Instructors
Viviana A. Zelizer
Rats, Riots, and Revolution: Housing in the Metropolitan United States (HA)
Subject associations
AAS 350 / URB 350 / SOC 351

This class examines the history of urban and suburban housing in the twentieth century US. We will examine the relationship between postwar suburban development as a corollary to the "underdevelopment" of American cities contributing to what scholars have described as the "urban crisis" of the 1960s. Housing choice and location were largely shaped by discriminatory practices in the real estate market, thus, the course explores the consequences of the relationship between public policy and private institutions in shaping the metropolitan area including after the passage of federal anti-housing discrimination legislation in the late 1960s.

Instructors
Keeanga-Yamahtta Taylor
Information Technology and Public Policy (SA)
Subject associations
COS 351 / SPI 351 / SOC 353

This course surveys recurring, high-profile issues in technology policy and law. Each session will explore a challenging topic, including consumer privacy, data security, electronic surveillance, net neutrality, online speech, algorithmic fairness, cryptocurrencies, election security, and offensive operations. The seminar will also cover foundational technical concepts that affect policy and law, including internet architecture, cryptography, systems security, privacy science, and artificial intelligence. Materials and discussion will draw extensively from current events and primary sources.

Instructors
Jonathan Mayer
Sports, Recreation and Society (SA)
Subject associations
SOC 362

In both the U.S. and around the globe, formal and informal sports are a key component of social life. This course will help you become an academically literate consumer of and/or participant in sports. Students will consider their own experiences and compare them to accounts of sports in a variety of different community settings. Our discussions will cover both the individual and social benefits of participation in athletics, as well as the risks and value distortions that sports can entail. Students will leave the course better equipped to appreciate the ethical, social, and political undercurrents of societal debates regarding sports.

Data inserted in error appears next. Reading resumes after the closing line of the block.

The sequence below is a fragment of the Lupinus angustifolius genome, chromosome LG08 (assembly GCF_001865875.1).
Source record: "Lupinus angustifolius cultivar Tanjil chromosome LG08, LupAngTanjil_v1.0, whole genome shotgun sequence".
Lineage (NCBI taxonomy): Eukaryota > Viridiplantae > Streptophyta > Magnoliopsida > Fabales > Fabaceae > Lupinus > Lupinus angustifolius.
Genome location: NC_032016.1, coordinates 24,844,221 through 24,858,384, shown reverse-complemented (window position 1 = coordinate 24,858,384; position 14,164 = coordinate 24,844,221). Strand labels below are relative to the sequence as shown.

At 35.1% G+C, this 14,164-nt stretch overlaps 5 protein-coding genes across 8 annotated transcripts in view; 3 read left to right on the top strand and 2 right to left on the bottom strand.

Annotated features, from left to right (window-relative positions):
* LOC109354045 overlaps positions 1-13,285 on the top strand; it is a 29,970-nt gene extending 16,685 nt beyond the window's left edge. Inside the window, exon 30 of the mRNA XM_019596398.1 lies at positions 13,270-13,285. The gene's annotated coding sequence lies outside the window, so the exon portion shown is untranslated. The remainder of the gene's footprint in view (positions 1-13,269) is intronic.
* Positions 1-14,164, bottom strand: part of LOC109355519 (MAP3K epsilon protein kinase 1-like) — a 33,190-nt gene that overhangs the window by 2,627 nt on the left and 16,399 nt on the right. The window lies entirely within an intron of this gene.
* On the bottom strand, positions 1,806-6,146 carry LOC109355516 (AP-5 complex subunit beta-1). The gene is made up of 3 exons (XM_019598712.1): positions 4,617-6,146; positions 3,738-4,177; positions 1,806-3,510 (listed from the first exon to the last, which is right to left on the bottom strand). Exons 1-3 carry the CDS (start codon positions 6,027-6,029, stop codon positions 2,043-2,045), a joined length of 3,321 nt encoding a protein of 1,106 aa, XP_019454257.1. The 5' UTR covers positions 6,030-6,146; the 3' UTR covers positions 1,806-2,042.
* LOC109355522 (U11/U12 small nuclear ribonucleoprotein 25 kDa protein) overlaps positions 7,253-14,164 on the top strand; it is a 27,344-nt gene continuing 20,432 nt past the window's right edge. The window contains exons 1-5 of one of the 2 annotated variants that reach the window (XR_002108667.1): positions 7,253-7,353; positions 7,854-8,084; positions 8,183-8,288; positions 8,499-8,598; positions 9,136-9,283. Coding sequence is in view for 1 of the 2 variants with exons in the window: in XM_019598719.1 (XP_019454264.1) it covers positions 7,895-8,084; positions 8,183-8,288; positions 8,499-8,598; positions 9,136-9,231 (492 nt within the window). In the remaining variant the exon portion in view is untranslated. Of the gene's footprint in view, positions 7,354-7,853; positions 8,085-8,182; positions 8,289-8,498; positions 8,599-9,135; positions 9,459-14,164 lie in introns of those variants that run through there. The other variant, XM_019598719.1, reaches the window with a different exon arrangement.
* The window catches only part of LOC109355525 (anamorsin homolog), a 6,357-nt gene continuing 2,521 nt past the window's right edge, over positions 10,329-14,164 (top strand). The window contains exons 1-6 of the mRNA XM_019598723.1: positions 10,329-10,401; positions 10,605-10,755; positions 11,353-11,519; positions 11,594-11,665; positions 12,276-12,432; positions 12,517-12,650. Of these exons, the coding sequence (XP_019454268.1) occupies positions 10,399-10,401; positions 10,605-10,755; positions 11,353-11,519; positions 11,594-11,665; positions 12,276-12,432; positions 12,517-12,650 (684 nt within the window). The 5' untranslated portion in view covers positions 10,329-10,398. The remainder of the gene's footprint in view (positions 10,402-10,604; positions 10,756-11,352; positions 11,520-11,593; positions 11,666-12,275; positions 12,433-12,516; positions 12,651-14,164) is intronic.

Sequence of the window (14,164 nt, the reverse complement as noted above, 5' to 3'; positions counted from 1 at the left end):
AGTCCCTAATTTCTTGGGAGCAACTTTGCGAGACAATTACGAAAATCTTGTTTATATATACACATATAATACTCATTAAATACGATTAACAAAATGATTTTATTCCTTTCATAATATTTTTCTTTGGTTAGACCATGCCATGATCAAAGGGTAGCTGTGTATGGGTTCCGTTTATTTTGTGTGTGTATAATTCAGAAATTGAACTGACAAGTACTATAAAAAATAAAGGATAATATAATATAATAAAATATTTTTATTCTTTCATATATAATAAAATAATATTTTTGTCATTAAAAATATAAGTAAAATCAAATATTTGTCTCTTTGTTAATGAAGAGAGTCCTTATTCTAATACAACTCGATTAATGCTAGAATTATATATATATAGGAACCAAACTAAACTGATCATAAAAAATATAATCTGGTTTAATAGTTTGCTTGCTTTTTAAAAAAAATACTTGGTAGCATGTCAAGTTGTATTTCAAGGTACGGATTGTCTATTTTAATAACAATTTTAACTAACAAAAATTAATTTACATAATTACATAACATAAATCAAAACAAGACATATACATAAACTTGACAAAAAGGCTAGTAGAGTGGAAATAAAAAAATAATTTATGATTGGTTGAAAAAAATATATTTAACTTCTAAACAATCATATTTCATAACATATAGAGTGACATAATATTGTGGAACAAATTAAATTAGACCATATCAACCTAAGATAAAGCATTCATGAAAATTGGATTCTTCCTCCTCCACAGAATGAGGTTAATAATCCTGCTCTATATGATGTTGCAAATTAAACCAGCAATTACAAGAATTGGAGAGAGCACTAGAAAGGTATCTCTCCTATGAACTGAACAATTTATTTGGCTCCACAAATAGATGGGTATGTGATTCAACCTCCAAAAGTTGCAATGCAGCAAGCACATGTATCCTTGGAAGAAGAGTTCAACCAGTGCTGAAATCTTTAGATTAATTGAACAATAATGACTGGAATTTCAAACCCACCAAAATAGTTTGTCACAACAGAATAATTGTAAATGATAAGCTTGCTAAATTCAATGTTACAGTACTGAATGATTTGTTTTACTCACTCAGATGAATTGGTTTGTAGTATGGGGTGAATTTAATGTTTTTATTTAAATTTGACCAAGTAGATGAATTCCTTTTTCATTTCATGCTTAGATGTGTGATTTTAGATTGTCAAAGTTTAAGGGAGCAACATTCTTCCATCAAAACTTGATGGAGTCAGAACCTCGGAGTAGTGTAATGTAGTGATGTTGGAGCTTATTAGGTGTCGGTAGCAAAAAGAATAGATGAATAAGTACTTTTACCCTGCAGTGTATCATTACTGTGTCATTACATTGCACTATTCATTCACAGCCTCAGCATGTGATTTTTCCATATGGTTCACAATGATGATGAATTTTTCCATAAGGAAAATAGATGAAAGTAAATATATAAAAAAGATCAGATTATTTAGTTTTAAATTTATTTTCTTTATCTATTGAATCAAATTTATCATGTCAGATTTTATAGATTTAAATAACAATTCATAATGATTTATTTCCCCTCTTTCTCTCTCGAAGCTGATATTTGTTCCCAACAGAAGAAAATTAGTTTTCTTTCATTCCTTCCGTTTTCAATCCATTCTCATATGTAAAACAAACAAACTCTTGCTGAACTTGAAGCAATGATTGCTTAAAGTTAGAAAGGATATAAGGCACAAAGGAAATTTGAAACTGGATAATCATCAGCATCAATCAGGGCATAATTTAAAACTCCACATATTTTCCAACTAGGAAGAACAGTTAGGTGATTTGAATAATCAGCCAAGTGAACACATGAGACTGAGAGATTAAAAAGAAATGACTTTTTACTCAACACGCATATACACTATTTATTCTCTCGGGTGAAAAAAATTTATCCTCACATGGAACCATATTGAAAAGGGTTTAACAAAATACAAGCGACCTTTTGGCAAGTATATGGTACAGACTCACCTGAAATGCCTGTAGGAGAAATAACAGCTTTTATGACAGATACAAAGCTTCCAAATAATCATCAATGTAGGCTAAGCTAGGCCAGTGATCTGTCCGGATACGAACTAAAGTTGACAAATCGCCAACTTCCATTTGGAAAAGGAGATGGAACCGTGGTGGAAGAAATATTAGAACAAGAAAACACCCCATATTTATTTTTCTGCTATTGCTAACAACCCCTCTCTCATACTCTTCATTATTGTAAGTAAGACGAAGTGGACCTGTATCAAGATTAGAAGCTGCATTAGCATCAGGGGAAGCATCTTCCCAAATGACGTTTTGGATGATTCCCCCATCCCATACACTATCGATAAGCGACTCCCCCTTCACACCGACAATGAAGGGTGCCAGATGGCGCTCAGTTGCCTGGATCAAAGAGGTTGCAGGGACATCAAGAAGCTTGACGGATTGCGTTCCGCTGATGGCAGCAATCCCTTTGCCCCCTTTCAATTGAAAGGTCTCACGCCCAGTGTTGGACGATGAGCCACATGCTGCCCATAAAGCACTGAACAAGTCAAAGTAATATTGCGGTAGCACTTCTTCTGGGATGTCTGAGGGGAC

Instructors
Sam Trejo
Genomics and Society (SA)
Subject associations
SOC 371

Over the past 20 years, we have witnessed rapid advances in our ability to collect and analyze human DNA. For the first time, social scientists can integrate molecular genetic data into studies of the processes that shape social and behavioral outcomes like education and BMI. How do genes affect a person's chances of developing depression? Do genetic influences vary across environments? What is the difference between race and genetic ancestry? We review the ugly history surrounding genes and social outcomes, introduce the key concepts of molecular genetics, and explore recent discoveries in human genomics and their implications for society.

Instructors
Sam Trejo
Systemic Racism: Myths and Realities (SA)
Subject associations
SOC 373 / AMS 428

This seminar focuses on the structural and institutional foundations of racial discrimination in the United States. It emphasizes the contributions of sociologists, some of whom will participate as invited guests. The course gives a historical overview followed by an investigation of key legislative actions and economic factors inhibiting racial equality. Subsequent topics include migration and immigration; urban development; and residential segregation. The end of the course reviews resistance movements and policies aimed at addressing systemic racism, including restorative justice and reparations.